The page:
How can people change?
Alan discovered one powerful secret.
When Mary related her problem about her husband, she was in much tears. Her husband, Alan, womanizes. Drinks a lot, gets drunk often. A chronic smoker. And gambles, wasting money in the casino almost each night. Mary tried her best she knew, yet her husband still wouldn’t choose to reform. Alan would actually get violent when “carefronted.”
Then, intervention came. Mary sought the help of her husband’s other family members and friends, who in turn consulted me to organize a formal intervention process for Alan. All of them had been at a loss for so long on what to do with Alan. Mary, the closest to him, appeared helpless to find out how her husband can break his bad habits.
Initially, I struggled to get to Alan’s underlying internal roots behind his addictions or vices. However, eventually the family intervention team and I struck gold! Alan, in the forefront of his emotions, loves his three children much. After much planning and prayers, we conducted the family intervention session, using the emotions of love and care that include specific references to the emotions present pertaining to his children. With that, Alan shed tears and finally agreed to go into intensive rehabilitation.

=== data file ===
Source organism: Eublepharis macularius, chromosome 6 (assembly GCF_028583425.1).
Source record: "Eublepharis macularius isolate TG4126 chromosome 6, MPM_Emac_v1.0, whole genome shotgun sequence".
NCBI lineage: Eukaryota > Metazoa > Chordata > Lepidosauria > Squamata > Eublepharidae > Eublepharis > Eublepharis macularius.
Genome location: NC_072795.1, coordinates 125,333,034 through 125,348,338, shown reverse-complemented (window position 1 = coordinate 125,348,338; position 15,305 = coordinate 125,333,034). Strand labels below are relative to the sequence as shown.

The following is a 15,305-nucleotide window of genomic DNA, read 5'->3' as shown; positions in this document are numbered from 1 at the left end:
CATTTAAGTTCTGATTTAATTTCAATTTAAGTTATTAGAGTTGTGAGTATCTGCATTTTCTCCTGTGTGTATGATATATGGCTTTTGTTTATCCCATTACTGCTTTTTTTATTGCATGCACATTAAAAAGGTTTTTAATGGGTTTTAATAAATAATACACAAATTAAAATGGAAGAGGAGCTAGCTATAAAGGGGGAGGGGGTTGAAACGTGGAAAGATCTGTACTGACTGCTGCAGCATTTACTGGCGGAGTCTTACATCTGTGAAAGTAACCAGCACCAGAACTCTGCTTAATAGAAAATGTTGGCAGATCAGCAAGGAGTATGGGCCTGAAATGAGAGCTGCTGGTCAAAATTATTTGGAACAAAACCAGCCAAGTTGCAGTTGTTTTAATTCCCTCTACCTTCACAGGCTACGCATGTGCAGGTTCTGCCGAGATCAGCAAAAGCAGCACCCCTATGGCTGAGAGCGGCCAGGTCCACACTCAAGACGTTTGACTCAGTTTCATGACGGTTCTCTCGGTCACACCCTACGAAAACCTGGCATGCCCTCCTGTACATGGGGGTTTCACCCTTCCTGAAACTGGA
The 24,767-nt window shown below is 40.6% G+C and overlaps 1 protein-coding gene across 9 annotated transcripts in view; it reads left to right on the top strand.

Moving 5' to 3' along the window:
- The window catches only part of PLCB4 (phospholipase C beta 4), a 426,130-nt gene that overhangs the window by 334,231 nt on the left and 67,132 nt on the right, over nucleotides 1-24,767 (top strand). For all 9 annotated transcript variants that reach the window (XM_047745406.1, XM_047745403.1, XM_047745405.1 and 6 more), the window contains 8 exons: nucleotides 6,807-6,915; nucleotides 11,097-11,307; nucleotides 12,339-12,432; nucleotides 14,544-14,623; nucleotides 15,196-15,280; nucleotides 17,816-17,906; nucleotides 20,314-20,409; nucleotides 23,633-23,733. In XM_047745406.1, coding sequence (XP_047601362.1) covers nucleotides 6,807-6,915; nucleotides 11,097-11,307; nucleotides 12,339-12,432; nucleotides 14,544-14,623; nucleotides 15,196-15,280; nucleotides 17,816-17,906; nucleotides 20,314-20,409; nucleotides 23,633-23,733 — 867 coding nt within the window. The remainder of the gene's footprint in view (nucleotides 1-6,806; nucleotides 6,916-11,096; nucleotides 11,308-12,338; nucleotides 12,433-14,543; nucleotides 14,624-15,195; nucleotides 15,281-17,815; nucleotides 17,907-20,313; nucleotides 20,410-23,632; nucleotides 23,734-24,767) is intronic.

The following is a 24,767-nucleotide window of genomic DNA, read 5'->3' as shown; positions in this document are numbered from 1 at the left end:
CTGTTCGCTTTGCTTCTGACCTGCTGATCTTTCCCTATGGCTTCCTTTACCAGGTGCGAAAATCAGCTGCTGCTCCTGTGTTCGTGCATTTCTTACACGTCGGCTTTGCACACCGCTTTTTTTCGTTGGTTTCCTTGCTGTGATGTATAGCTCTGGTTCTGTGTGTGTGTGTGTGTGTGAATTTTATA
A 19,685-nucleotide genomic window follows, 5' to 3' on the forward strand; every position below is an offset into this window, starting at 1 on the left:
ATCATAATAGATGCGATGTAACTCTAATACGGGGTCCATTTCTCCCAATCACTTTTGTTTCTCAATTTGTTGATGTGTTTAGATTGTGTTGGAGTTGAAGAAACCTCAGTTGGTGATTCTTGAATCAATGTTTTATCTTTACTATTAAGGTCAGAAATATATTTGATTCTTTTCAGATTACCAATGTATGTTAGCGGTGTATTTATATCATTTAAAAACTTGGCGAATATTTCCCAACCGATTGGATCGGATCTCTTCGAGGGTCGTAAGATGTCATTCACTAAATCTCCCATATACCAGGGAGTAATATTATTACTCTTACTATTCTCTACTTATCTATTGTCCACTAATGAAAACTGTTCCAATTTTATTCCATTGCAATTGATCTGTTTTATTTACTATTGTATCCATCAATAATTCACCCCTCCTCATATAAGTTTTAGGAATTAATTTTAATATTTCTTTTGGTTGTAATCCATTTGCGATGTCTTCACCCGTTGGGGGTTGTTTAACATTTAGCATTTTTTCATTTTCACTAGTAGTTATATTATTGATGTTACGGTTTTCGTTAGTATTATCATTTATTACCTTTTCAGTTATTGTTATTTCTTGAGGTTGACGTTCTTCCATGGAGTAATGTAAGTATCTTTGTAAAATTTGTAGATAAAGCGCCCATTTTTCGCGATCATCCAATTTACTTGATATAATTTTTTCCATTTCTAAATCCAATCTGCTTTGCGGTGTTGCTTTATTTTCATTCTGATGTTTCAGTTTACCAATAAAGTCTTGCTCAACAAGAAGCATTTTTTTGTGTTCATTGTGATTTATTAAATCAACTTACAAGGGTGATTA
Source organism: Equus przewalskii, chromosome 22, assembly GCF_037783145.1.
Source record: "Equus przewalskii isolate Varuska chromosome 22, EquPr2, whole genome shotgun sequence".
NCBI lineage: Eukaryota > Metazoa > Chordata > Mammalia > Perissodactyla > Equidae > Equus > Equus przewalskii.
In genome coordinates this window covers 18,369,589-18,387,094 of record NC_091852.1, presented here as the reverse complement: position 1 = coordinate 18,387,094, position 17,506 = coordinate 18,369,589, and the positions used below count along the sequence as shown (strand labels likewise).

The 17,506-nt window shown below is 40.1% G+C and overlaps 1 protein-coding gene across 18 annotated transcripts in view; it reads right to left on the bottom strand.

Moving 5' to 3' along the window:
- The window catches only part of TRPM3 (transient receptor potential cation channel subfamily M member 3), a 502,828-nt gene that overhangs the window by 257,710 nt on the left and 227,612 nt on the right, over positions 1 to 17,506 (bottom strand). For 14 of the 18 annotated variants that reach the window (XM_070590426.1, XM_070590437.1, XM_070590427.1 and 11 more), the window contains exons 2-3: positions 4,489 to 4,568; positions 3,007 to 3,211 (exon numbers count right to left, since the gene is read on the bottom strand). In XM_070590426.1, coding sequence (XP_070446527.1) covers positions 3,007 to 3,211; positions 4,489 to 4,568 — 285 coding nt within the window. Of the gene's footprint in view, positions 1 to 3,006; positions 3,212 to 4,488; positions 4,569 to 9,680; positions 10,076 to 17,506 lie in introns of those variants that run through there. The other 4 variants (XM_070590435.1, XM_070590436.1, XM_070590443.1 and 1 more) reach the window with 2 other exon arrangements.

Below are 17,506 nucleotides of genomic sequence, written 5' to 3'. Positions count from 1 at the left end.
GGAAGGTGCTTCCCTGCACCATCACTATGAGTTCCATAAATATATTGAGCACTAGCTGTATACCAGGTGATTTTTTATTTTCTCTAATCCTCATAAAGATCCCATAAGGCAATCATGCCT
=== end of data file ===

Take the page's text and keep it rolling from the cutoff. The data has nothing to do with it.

One of the things we learn in Alan’s case is that people very rarely quit their bad habits or addictions because of the possibility of physical sickness, financial losses, and so on. A person rarely changes because of logic. He changes when he has an “emotionally compelling reason.” He begins to choose to stop bad habits only when these issues directly affect him emotionally.
So, take note of this powerful secret of recovery and healing. The “emotionally compelling reason” is one of rehabilitation’s most efficient avenues to fuel the personal desire to change.